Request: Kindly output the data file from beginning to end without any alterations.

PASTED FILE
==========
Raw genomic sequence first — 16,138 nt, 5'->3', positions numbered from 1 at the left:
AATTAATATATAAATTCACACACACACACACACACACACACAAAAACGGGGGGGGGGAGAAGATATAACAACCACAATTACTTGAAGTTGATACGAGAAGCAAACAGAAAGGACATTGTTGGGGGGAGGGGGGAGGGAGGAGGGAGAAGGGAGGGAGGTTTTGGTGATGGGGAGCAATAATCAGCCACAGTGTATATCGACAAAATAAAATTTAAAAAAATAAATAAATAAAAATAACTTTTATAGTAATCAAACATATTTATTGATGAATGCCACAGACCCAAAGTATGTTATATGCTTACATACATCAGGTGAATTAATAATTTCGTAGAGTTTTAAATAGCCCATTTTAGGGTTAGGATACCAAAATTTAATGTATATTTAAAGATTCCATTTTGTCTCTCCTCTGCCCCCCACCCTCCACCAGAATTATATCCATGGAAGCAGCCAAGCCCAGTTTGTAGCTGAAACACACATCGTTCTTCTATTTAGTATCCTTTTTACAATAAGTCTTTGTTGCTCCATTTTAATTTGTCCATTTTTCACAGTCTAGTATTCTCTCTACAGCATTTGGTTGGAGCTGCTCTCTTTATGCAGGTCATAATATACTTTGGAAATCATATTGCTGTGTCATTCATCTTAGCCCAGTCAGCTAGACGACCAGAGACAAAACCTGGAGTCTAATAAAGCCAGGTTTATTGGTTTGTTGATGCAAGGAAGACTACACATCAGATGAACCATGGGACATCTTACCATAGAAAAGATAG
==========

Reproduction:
Raw genomic sequence first — 16,138 nt, 5'->3', positions numbered from 1 at the left:
AATTAATATATAAATTCACACACACACACACACACACACACAAAAACGGGGGGGGGGAGAAGATATAACAACCACAATTACTTGAAGTTGATACGAGAAGCAAACAGAAAGGACATTGTTGGGGGGAGGGGGGAGGGAGGAGGGAGAAGGGAGGGAGGTTTTGGTGATGGGGAGCAATAATCAGCCACAGTGTATATCGACAAAATAAAATTTAAAAAAATAAATAAATAAAAATAACTTTTATAGTAATCAAACATATTTATTGATGAATGCCACAGACCCAAAGTATGTTATATGCTTACATACATCAGGTGAATTAATAATTTCGTAGAGTTTTAAATAGCCCATTTTAGGGTTAGGATACCAAAATTTAATGTATATTTAAAGATTCCATTTTGTCTCTCCTCTGCCCCCCACCCTCCACCAGAATTATATCCATGGAAGCAGCCAAGCCCAGTTTGTAGCTGAAACACACATCGTTCTTCTATTTAGTATCCTTTTTACAATAAGTCTTTGTTGCTCCATTTTAATTTGTCCATTTTTCACAGTCTAGTATTCTCTCTACAGCATTTGGTTGGAGCTGCTCTCTTTATGCAGGTCATAATATACTTTGGAAATCATATTGCTGTGTCATTCATCTTAGCCCAGTCAGCTAGACGACCAGAGACAAAACCTGGAGTCTAATAAAGCCAGGTTTATTGGTTTGTTGATGCAAGGAAGACTACACATCAGATGAACCATGGGACATCTTACCATAGAAAAGATAG